[Air-l] is this internet studies? (fwd)
arusse14 at jhu.edu
Mon Dec 22 12:32:54 PST 2003
Greetings all -
I think David is right to point out that the Internet studies community should at least be aware of its relationships with (and perhaps dependence upon?) military funding. Luckily we have plenty of recent history - the influence of the Cold War on many areas of academic research - to consider when reflecting on these issues. I have in mind the "who's using whom?" historiography of Cold War physics, especially Paul Forman's contention that military funding diverted the path of quantum physics, and Dan Kevles's reply that Forman overstated the case, and that physicists engaged military funding with eyes wide open (I don't have the cites handy, but a search on google for Paul Forman "Beyond Quantum Electronics" will get you there). Bill Leslie's book The Cold War and American Science (where he examines the 'military-industrial-academic complex at MIT and Stanford) also reflects on these issues, as does much of Michael Dennis's historical work. There's also the rise and fall of
the field of "Area Studies" (again, I don't have the cite handy but I think there is an essay on this in a book called "The Cold War and the Intellectuals").
Finally, closer to Internet studies, I argued in a recent paper that the ARPANET existed as an artifact of the Cold War science policy consensus. JCR Licklider saw that the military's need for improved command and control could be achieved through his interest in "interactive computing"; he sold this idea to the DoD and, as head of ARPA's Info. Processing Techniques Office, got much of what we think of today as "computer science" started. In this light, the ARPANET (and perhaps subsequent computer research) represents a symbiosis of national security needs with the interests of computer researchers. (the paper is available from http://arussell.org/alr-SHAFRpaper.doc - sorry for the MS file format...) I don't know of any historical work that examines systematically the origins of the field of computer science with an eye toward explaining the influence of the national security state.
All of this is a rather long-winded way of saying that it is indeed important to know how national security, war, terrorism, etc. will affect Internet studies; and a good way to start thinking about this is to consider some how some other emerging disciplines dealt with this dynamic. In other words, this community might benefit from previous attempts to deal with the important questions David raises.
History of Science and Technology
Johns Hopkins University
----- Original Message -----
From: david silver <dsilver at u.washington.edu>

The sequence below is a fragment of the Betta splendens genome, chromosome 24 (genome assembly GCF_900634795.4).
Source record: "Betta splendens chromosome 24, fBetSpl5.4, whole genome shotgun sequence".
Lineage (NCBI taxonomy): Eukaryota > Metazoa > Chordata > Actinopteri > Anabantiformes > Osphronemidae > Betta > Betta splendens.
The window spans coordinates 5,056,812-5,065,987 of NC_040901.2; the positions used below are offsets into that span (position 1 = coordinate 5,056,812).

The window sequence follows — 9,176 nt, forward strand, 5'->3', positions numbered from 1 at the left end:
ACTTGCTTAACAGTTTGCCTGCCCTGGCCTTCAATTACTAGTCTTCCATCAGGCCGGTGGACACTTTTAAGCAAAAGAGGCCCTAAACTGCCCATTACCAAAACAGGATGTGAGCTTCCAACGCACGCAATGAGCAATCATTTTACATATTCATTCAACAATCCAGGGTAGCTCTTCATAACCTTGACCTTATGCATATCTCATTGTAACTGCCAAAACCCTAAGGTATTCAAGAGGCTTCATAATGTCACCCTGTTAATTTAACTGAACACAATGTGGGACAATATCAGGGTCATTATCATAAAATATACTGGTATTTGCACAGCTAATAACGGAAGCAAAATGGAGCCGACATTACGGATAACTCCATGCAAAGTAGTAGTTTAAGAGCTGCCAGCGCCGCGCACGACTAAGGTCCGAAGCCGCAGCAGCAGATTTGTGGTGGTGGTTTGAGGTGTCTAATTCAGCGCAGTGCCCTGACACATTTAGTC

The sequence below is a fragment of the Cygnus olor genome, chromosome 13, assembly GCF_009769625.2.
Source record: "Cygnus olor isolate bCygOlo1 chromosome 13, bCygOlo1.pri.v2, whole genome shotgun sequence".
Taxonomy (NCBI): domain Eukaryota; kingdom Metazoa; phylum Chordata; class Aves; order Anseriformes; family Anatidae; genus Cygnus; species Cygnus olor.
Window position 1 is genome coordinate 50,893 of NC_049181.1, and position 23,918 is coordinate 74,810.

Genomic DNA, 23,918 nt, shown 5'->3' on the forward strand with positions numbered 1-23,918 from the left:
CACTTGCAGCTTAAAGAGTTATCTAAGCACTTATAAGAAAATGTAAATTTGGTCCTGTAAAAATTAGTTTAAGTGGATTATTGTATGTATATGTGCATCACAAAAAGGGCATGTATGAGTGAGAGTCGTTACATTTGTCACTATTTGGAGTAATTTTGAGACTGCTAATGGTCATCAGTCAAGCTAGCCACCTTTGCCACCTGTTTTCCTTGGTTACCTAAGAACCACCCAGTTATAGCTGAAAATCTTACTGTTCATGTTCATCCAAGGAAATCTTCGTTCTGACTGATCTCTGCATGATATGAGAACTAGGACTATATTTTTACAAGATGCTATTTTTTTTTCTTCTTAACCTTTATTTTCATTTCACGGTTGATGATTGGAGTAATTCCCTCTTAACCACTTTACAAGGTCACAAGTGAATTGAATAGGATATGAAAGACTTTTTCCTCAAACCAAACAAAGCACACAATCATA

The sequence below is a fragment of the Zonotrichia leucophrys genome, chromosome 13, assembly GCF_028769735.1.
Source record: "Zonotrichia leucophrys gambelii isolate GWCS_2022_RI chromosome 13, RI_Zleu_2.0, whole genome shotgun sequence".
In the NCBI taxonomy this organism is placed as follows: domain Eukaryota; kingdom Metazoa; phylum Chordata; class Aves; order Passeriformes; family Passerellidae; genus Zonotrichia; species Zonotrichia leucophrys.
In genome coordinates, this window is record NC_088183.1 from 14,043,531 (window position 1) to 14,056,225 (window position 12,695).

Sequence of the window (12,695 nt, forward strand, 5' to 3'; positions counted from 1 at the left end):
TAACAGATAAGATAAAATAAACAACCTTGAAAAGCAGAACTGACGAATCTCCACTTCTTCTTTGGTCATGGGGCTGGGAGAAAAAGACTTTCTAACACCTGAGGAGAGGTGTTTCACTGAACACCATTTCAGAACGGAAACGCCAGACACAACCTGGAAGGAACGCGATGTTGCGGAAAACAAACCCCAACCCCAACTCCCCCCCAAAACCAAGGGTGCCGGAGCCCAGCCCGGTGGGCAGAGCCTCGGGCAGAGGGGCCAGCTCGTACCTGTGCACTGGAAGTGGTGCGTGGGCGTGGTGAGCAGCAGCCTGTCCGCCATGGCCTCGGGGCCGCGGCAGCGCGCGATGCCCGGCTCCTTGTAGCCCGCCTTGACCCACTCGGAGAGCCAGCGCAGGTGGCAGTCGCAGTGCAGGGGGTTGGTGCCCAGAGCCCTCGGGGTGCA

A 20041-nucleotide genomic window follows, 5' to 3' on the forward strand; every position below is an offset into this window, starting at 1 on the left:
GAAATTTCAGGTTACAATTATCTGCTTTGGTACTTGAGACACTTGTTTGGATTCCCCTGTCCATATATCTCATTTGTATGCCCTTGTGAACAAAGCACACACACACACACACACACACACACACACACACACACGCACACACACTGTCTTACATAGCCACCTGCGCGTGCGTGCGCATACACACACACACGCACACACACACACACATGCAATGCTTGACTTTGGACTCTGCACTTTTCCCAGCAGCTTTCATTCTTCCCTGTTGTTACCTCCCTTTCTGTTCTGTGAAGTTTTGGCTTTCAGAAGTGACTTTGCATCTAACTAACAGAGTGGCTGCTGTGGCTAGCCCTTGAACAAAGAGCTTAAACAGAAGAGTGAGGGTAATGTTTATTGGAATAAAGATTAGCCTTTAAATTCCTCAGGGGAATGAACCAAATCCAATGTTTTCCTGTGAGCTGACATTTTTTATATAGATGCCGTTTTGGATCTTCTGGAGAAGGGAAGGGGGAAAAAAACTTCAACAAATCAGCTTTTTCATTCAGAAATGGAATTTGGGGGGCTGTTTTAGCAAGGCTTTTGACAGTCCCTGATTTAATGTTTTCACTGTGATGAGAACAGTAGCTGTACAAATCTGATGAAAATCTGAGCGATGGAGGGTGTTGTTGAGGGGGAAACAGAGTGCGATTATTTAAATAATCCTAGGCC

Date: Monday, December 22, 2003 1:45 pm
Subject: Re: [Air-l] is this internet studies? (fwd)
> thank you for your post Lee.
> i am aware that the net has always been .mil, beginning with its
> originswith ARPANET. but what i am refering to is a) the very
> recent history of
> the net and digital technologies and b) developments that have
> taken place
> within this recent history within the US.
> i would, however, question this line:
> > despite some obvious surface difficulties, war is good for the
> and, more to the point of my original post, is war good for academia?
> as the field of internet studies works towards academic legitimacy,
> especially within the US, what does it mean when this process of
> legitimacy takes place within a national economy run by war,
> threats of
> terrorism, and homeland security. put another way, where will the
> moneyfor US-based academic internet studies come from and should
> this be
> something we consider as the field matures?
> On Mon, 22 Dec 2003, Lee Salter wrote:
> > Well, yes... almost. You seem to be saying that the commercial
> Internet> has turned into the military Internet, whereas in fact
> it was
> > vice-versa. Compare, for example, RFC 3271 with RFC 1087. We see
> a clear
> > agenda to "roll out" the Internet, which was at least influenced
> by the
> > need to cheapen such technologies by reducing the unit-cost.
> This only
> > really makes sense when one is aware that the ultimate control
> of the
> > Internet shifted from the Department of Defense to the
> Department of
> > Commerce in the 1990s - which the movement from IANA to ICANN
> seems to
> > illustrate (see also the /Image Online Design v. IANA, et al./
> case). I
> > wouldn't, therefore, agree that the Internet has moved from .com to
> > .mil, but vice versa, with the proviso that .com is far from
> > antithetical to .mil. This shouldn't, however, surprise us. Michael
> > Kirdon (Permanent Arms Economy) and C Wright Mills (The Power
> Elite) are
> > two of many examples of writers who inform us that capitalism is
> on a
> > permanent war footing - despite some obvious surface
> difficulties, war
> > is good for the economy. Brian Winston (Media, Technology, and
> Society)> has applied this sort of dynamic to media technologies
> very well (we
> > should of course remember the role of war in the car, aeroplane,
> radio,> food technologies... etc.).
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